(scroll to the bottom to watch the full teaching)
There was a knock on the door of the hut occupied by a missionary in the Philippines. Answering, the missionary found one of the native boys holding a large fish in his hands.
The boy said: “Pastor, you taught us what sowing and reaping is, so here—I’ve brought you a seed-faith offering.” As the missionary gratefully took the fish, he questioned the kid, “If this is your seed-faith offering, what is your family going to eat tonight?”
At this, the boy beamed and said: “Oh, I’m going to catch them now. The harvest is back in the river.”
This little boy was onto something. He knew that once he’s sown his seed, he had the right to expect a harvest. How do you decide the size of your financial seed? Let me share the four-step process I take when preparing to sow a financial seed.
Step 1: CONNECT with God.
Sowing a financial seed is a spiritual process. According to Paul, “And God, who supplies seed for the sower and bread to eat, will also supply you with all the seed you need and will make it grow and produce a rich harvest from your generosity” (2 Corinthians 9:10, GNT). He wasn’t talking about agricultural seeds. He was speaking about money.
Since God is the supplier of seed and the harvest planting is a spiritual activity, connecting with Him is wise. I usually bathe the planting opportunity in prayer, sometimes adding fasting. This is done over several days. I don’t want my decision to simply be a financial one.
Prayer helps to overcome the confusion that planting a financial seed is merely giving money away. In reality, that couldn’t be further from the truth. Although the gift will go towards a worthy cause or the work of ministry, God views my gift as seed. And it’s not just a seed. It’s my seed that He’ll make grow to produce a rich harvest. Therefore, I connect with God to ensure my giving is genuine and heartfelt versus insincere or obligatory.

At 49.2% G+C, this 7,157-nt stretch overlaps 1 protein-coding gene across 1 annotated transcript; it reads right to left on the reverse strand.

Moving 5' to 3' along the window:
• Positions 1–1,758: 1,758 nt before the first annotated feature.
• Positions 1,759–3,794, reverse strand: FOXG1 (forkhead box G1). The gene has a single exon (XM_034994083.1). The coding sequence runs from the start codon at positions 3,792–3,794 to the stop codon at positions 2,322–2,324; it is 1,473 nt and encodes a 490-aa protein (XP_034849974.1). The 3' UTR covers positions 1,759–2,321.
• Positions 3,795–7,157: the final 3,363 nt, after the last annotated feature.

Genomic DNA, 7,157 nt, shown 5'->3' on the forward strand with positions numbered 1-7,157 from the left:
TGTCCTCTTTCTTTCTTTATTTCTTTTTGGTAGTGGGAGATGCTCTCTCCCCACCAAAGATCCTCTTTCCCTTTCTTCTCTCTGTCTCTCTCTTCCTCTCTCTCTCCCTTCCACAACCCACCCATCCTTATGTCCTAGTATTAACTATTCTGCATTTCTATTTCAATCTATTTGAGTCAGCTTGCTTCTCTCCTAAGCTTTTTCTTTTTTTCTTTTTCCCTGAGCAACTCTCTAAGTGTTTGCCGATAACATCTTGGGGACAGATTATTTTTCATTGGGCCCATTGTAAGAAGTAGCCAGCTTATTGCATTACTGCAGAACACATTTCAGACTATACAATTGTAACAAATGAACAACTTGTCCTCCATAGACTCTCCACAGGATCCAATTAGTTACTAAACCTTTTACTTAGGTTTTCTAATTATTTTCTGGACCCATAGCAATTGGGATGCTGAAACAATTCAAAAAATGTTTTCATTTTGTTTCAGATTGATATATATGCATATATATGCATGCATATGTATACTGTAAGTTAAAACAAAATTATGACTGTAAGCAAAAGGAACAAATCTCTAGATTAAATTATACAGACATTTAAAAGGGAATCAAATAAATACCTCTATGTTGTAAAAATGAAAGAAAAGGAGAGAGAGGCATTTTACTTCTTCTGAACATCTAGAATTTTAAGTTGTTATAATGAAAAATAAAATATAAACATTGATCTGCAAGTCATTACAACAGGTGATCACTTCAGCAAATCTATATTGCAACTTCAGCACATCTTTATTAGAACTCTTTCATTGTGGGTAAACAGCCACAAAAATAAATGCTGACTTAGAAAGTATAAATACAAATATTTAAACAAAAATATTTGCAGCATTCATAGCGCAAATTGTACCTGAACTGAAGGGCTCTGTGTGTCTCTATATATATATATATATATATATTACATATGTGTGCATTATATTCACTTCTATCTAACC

Step 2: COMMUNICATE with family and friends.
Most people nowadays are far removed from the farm. By default, the principle of sowing and reaping also becomes far removed from our lives. It’s never that way with farmers. Not in Bible days, nor in our day. The farmer in a very special sense is made to see his dependence upon God each season. From the time he sows the seed to the day he sees the corn in the ear, he’s dependent upon the Lord.
He’s dependent for sunshine and showers in every season so the grains can ripen for harvest. The farmer must look up, for where else can he look? He must leave his business in the Lord’s hands, for who else can be his helper?
What would happen if you communicated your newfound knowledge about sowing and reaping with friends and relatives? Who knows, God may use you to help change their destiny.
Step 3: CONSIDER your giving potential.
Immediately after a pastor made an appeal in church for a great and worthy cause, a member of the church approached him with a check for $50, asking at the same time if her gift was satisfactory. The pastor instantly replied, “If it represents you.”
There was a moment of soul-searching by the woman and she asked to have the check back. A day or two later she returned, handing the pastor a check for $5,000 and again asked the same question, “Is my gift satisfactory?” The pastor gave the same answer as before, “If it represents you?” As before, a truth seemed to be driving deeply in her heart. After a few moments of hesitation, she took back the check and left.
Later in the week she came again with a check. This time it was for $50,000. As she placed it in the pastor’s hand, she said, “After earnest, prayerful thought, I have come to the conclusion that this gift does represent me and I am happy to give it.”
Since sowing is a spiritual process, strive to develop your giving potential. After all, you must grow in every area of life. This includes your financial life.
Step 4: COMMIT to practicing generosity.
God encourages generosity. When Jesus said, “For God so loved the world that he gave his only…” (John 3:16, italics mine), this selfless act modeled the greatest act of generosity. Generosity is not the amount of your financial gift. Generosity has to do with the value of that gift to you.
Paul weighs in when he told the Corinthians, “Remember this: Whoever sows sparingly will also reap sparingly, and whoever sows generously will also reap generously. Each of you should give what you have decided in your heart to give, not reluctantly or under compulsion, for God loves a cheerful giver” (2 Corinthians 9:6-7, NIV).
Commit to practicing generosity—because this year’s seed determines next year’s harvest!